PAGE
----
Yesterday I was spokesperson for ATOS DEMO, the day started with a home interview on local radio at 8.00 am, which in my world meant getting up at 5.00, to allow my drugs enough time to work for me to coherent; I then had 2 hours to recover to attend my local demo at Leicester.
Arriving slightly early to meet up with my fellow organisers, we were immediately approached by a police officer with a community support officer, asking who the organiser was; we informed them there was no one person locally, we were a group of ATOS survivors protesting about the companies role in Welfare Reform. This really surprised them, I really don’t think they’d come across a protest that wasn’t organised by a Party or group before; on refection the age of both officers might have something to do with this, they were too young to remember what genuine community activism is – the coming together of individuals against/for a common cause, without a Political agenda. Later during the Demo, my carer was speaking with them about the day and reasons behind it; he says the were actually interested and not only sympathised with us, but were impressed by our campaign, I believe this showed in the way they remained at a discreet distance through the programme.
The Demo started promptly at 11 am, and was reasonably well attended with approximately 50 people all with a story of ATOS treatment to tell; Nick, another of our organisers had put together a great 2 + hour programme of speakers, poets and singers, if you’re interested the whole thing was captured by Down Not Out, an amazing local homeless project; and made the local press. It was also fantastic to meet up with people from different groups in the City who came out to support us – Unite, Left Unity, TUC, and others I admit I’ve forgotten the names of. But what doesn’t make even this fantastic coverage were many of the horror stories I heard when speaking to people there, personal tales of humiliation, sanctions, suicide and more; what makes it even more tragic (if this is possible) is the Fact, we’ve all heard it all before, not once but over and over.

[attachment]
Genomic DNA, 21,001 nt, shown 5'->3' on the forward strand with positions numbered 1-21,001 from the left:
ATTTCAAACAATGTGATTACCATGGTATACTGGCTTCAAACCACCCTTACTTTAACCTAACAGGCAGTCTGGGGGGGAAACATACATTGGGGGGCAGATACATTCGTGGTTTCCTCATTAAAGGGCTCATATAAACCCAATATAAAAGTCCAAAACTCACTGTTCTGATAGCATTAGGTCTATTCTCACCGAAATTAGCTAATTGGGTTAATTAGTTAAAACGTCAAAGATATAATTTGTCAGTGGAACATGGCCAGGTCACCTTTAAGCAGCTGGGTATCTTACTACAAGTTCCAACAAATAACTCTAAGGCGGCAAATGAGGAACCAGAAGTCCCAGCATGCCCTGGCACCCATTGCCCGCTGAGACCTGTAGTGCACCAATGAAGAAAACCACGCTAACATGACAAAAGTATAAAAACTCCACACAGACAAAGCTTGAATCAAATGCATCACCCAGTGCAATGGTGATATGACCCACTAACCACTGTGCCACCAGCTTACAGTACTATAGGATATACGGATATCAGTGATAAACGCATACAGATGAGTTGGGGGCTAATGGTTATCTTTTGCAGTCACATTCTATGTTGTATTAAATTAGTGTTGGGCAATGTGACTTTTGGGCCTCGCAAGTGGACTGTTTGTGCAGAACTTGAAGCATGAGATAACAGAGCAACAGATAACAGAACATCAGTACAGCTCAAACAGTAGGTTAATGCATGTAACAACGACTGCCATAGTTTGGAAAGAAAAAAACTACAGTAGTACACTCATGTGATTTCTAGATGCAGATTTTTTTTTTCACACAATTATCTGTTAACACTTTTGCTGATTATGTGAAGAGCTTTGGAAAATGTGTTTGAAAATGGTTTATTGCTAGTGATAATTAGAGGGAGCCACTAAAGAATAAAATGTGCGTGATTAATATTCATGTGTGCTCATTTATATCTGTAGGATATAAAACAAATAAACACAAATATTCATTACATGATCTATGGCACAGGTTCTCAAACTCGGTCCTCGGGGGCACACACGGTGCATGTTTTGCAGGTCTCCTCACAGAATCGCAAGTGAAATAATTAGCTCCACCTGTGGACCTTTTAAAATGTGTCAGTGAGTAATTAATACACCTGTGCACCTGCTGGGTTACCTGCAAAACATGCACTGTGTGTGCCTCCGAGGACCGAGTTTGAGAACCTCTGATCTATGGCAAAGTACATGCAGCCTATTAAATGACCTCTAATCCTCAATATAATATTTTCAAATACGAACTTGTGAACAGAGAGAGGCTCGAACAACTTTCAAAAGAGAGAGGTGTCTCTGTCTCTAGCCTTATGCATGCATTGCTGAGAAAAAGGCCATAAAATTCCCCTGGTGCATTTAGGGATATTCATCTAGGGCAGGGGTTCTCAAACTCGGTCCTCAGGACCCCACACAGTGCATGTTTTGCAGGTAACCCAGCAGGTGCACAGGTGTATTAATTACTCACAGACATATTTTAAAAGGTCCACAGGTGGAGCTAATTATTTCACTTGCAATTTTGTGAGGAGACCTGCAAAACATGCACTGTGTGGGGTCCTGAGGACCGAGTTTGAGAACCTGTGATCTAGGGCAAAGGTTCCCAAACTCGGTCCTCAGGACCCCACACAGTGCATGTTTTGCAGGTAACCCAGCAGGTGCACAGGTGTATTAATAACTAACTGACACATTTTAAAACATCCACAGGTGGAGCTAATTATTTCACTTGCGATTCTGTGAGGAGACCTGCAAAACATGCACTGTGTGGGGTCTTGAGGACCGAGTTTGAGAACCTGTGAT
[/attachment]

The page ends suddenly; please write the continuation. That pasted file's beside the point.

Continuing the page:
I passed out about an hour after I got home, the price I pay for less than 3 hours out; and today I feel I’ve wrestled with the Olympic Judo team; In truth the day has seriously cost me in terms of energy and pain but…was it worth it YES YES YES!!!
The fact that 2 young police officers learnt something from what we did says to me that this type of collective peaceful protest has a positive empowering effect not only on those involved but others around, and I remain convinced this is THE way forward. The video and press coverage we achieved will forever remain in the ether of the internet, and can be utilised to maintain the spirit of the day. We will, as DEAEP and through Down Not Out, be able to offer appropriate support to those people with personal issues with ATOS and DWP; and the organising group of the Leicester Demo has already booked a venue for a follow up meeting to continue the campaign for justice and equality with vulnerable people locally.
The only other thing I want to say is THANK YOU – to Tom Smith, who had the idea and called for this day, to Each of the Host organisers at the Leicester Event, to ALL involved in covering the day & most importantly to EVERY SINGLE PERSON who attended, including those who stopped to listen,even for a while – YOU made MY Day xx